Skeptics in the Pub explore spaaaaace

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Tonight’s Skeptics in the Pub guest was Sarah Kendrew, from Oxford University’s Astrophysics group, talking about the James Webb Space Telescope (JWST).

One of the best parts of attending talks is the spin-off knowledge you pick up. Obviously you hear about the actual subject matter, which can be interesting in its own right, but in the process you reveal gaps in your own knowledge you hadn’t really bothered filling before.

So, the telescope is named after James Webb:

James_E._Webb,_official_NASA_photo,_1966

(picture from the NASA archives)

Not a scientist, such as Edwin Hubble, William Herschel or Johannes Kepler who also have space telescopes named after them but instead the NASA Administrator during the 60s when the Mercury, Gemini, Apollo projects were underway. One of those people that the public never hear about, unlike Buzz Aldrin or Neil Armstrong, but who was key to ensuring JFK’s vision of a man on the moon became reality.

[[Tangent #1 – did you know that the form of the Slough bus station is inspired by local lad Herschel’s famous infra-red experiment?]].

The JWST is looking for very faint infra-red light and any heat from the telescope itself would swamp the instruments so it needs to be kept very cold. A large shield will be fitted to block light from the Sun, Earth and Moon but the challenge is finding somewhere in space where all three are in the same rough direction. This is where the the Lagrange points come in.

The mathematician Joseph-Louis Lagrange found five solutions to the three-body problem – that is, how can three bodies orbit each other yet stay in the same position relative to each other? These are as follows:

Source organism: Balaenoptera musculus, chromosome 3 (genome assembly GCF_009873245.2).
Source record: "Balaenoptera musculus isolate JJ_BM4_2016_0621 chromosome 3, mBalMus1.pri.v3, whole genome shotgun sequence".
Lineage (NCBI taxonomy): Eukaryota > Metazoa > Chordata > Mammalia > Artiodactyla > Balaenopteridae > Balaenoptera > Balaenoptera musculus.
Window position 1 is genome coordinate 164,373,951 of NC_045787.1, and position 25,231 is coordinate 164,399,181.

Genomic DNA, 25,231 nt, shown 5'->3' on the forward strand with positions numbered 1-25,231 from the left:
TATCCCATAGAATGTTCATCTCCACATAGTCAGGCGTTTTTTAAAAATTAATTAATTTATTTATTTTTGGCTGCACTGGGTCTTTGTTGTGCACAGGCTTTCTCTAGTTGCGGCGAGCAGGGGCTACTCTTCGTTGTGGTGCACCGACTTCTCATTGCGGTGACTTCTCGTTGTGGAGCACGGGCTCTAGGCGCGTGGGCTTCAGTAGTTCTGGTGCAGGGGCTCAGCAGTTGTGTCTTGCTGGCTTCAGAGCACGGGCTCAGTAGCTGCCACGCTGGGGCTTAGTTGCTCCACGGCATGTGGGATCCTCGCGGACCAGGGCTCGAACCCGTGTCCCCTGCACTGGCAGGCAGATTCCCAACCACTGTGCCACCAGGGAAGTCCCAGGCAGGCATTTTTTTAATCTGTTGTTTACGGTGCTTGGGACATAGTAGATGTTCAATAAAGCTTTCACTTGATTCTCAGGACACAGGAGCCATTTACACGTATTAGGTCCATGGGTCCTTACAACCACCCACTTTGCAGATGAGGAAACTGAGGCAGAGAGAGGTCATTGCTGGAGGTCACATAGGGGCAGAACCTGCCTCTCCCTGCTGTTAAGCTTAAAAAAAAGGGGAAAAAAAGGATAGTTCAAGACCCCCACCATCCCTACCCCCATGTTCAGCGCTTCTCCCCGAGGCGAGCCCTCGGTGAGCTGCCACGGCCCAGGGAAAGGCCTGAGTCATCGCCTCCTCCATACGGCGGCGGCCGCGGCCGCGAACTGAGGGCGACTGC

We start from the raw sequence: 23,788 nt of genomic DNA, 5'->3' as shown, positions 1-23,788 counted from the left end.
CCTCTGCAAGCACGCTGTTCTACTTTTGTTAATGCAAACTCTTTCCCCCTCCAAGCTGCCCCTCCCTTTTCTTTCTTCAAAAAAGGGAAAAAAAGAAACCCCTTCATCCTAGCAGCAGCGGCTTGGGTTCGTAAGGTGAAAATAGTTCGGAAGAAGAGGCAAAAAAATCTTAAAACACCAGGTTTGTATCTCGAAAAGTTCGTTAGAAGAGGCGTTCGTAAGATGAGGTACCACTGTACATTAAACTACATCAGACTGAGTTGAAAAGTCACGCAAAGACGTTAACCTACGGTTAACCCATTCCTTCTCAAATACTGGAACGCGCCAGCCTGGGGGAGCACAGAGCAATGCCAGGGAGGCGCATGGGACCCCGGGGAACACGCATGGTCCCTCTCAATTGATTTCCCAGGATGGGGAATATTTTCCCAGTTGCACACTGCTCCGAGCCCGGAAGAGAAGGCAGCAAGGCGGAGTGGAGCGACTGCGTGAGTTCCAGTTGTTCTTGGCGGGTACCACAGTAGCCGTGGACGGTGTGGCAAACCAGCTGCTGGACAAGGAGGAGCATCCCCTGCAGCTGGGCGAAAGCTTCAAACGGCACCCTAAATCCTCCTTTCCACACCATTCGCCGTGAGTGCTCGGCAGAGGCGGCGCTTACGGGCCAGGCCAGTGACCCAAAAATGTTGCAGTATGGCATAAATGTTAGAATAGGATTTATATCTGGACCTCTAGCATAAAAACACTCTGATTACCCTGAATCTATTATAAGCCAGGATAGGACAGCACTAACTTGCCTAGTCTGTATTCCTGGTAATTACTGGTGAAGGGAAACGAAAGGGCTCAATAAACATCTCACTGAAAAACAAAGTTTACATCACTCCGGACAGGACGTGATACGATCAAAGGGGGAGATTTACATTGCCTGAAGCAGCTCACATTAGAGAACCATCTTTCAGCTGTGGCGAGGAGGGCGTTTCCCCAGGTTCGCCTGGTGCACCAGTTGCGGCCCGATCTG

• L1, L2, L3 lie on a line drawn through the Sun and Earth.
  • L4 leads the Earth by 60 degrees
  • L5 lags the Earth by 60 degrees

So an object, such as a telescope or asteroid, occupying the L1 Lagrange point will remain in orbit around the Sun and at the same distance between Sun and Earth due to the gravitational forces of these much larger bodies partially cancelling each other out.

[[Tangent #2 – The Earth doesn’t really orbit around the Sun. The Earth is affected by the Sun’s gravity and vice versa so there is a barycentre that they both orbit around. It just happens that this point is within the volume of the Sun; same for the Moon orbiting the Earth where the barycentre is not at the Earth’s centre but instead three-quarters of the way to the surface.]]   

The JWST will be moved to the L2 Lagrange point (which puts it in an orbit outside that of the Earth) as this will mean the Sun, Earth and Moon can all be blocked by the shields, reducing interference from heat and allowing a larger uninterrupted view of space.

Lagrange_points_simple

(Picture by Andrew Moise)

It doesn’t stop there – once you’ve got your head around how gravitational forces create these points of relative stability, you then have to consider objects in Lissajous orbits about these points – which explains how you can have multiple objects at the same single point in space. Don’t let anyone tell you rocket science isn’t hard.

One thing I noticed about the event was the disappointing balance in the attendees – predominantly middle-aged men. Neither my wife or daughter were interested in coming along and there seemed very few women in the audience but we had a smart young woman explaining all about infra-red astronomy. There’s so much work still to be do done before we make science interesting and accessible enough for everyone. 

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